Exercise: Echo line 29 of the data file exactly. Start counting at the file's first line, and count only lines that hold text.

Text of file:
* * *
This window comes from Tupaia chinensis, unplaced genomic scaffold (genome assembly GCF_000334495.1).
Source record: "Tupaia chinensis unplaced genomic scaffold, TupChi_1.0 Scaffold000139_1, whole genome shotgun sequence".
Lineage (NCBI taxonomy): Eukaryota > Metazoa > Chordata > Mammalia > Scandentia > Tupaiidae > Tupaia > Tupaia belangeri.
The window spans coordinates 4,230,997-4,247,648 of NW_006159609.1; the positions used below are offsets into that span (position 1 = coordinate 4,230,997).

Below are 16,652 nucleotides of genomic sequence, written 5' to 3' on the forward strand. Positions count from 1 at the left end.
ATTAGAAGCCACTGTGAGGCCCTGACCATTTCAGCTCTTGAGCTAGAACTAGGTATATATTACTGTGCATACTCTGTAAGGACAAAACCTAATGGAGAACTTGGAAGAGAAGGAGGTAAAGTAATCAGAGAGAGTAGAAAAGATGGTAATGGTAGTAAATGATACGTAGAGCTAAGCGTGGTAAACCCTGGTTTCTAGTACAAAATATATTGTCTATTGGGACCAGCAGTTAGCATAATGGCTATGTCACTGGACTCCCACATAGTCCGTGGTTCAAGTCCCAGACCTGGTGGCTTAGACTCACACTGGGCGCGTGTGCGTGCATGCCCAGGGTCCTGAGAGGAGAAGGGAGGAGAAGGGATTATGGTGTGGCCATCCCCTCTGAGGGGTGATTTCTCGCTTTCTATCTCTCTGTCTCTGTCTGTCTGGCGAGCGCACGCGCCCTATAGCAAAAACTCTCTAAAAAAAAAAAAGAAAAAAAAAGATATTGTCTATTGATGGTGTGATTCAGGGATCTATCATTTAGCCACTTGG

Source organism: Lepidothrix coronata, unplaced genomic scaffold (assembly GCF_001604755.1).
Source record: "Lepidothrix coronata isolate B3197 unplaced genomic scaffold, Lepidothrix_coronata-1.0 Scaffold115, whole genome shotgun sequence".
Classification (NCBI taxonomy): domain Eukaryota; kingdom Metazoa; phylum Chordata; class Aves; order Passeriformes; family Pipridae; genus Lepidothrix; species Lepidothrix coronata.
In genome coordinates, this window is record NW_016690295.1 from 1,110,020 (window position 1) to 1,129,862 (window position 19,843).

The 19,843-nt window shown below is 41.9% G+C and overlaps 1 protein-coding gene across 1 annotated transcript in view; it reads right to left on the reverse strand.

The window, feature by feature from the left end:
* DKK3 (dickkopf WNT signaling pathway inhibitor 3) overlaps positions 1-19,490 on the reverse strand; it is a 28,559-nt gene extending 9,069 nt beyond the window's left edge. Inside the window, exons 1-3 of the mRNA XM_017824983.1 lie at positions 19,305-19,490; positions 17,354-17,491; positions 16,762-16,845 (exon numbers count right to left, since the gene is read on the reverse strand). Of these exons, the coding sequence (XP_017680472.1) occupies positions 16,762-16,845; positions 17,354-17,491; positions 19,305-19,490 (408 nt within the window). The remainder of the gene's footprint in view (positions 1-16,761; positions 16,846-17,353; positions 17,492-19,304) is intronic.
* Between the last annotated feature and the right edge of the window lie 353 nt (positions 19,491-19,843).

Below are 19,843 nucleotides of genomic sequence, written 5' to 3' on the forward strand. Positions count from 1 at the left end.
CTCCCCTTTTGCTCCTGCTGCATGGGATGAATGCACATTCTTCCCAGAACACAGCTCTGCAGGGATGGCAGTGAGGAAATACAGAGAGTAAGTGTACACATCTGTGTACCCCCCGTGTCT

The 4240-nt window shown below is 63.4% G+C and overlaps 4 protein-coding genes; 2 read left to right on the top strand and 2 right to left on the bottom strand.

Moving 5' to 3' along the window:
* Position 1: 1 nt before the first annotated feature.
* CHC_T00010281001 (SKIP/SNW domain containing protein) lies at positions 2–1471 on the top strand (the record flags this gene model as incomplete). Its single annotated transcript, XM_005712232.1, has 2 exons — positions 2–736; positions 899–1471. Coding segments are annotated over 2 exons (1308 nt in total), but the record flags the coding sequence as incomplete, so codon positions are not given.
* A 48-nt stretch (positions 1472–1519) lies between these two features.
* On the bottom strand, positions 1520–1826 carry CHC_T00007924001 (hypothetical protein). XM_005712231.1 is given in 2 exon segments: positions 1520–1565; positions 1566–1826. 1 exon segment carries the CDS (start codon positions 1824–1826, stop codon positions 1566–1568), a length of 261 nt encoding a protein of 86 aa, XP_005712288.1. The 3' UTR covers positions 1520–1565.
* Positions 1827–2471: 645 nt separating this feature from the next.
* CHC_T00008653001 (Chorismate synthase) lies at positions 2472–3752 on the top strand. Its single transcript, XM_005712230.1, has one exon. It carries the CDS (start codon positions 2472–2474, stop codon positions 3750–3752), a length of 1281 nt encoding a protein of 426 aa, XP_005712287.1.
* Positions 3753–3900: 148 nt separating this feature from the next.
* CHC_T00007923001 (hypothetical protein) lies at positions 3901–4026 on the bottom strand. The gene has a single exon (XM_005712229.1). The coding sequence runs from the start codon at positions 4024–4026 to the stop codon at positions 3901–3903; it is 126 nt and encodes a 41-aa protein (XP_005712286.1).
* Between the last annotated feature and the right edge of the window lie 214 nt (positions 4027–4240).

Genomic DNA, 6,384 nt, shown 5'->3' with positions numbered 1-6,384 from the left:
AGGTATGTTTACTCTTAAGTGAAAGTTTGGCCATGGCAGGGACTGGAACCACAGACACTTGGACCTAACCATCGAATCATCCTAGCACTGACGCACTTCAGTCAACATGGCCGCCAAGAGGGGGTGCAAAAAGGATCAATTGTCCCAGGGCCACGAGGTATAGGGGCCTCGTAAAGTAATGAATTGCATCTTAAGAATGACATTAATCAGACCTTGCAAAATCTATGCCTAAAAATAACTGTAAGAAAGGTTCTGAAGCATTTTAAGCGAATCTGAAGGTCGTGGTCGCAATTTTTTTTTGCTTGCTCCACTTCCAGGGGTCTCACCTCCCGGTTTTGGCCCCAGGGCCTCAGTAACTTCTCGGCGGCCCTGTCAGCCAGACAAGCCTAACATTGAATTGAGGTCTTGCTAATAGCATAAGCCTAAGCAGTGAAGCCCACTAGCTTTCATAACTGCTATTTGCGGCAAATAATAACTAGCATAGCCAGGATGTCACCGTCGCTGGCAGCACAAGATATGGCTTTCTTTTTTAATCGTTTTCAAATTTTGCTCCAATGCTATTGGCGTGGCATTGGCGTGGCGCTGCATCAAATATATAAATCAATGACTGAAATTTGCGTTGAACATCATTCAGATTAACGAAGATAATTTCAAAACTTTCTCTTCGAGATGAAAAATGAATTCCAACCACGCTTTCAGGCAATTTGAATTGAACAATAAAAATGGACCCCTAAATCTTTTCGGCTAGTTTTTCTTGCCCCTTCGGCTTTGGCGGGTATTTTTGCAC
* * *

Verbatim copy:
AGGTATGTTTACTCTTAAGTGAAAGTTTGGCCATGGCAGGGACTGGAACCACAGACACTTGGACCTAACCATCGAATCATCCTAGCACTGACGCACTTCAGTCAACATGGCCGCCAAGAGGGGGTGCAAAAAGGATCAATTGTCCCAGGGCCACGAGGTATAGGGGCCTCGTAAAGTAATGAATTGCATCTTAAGAATGACATTAATCAGACCTTGCAAAATCTATGCCTAAAAATAACTGTAAGAAAGGTTCTGAAGCATTTTAAGCGAATCTGAAGGTCGTGGTCGCAATTTTTTTTTGCTTGCTCCACTTCCAGGGGTCTCACCTCCCGGTTTTGGCCCCAGGGCCTCAGTAACTTCTCGGCGGCCCTGTCAGCCAGACAAGCCTAACATTGAATTGAGGTCTTGCTAATAGCATAAGCCTAAGCAGTGAAGCCCACTAGCTTTCATAACTGCTATTTGCGGCAAATAATAACTAGCATAGCCAGGATGTCACCGTCGCTGGCAGCACAAGATATGGCTTTCTTTTTTAATCGTTTTCAAATTTTGCTCCAATGCTATTGGCGTGGCATTGGCGTGGCGCTGCATCAAATATATAAATCAATGACTGAAATTTGCGTTGAACATCATTCAGATTAACGAAGATAATTTCAAAACTTTCTCTTCGAGATGAAAAATGAATTCCAACCACGCTTTCAGGCAATTTGAATTGAACAATAAAAATGGACCCCTAAATCTTTTCGGCTAGTTTTTCTTGCCCCTTCGGCTTTGGCGGGTATTTTTGCAC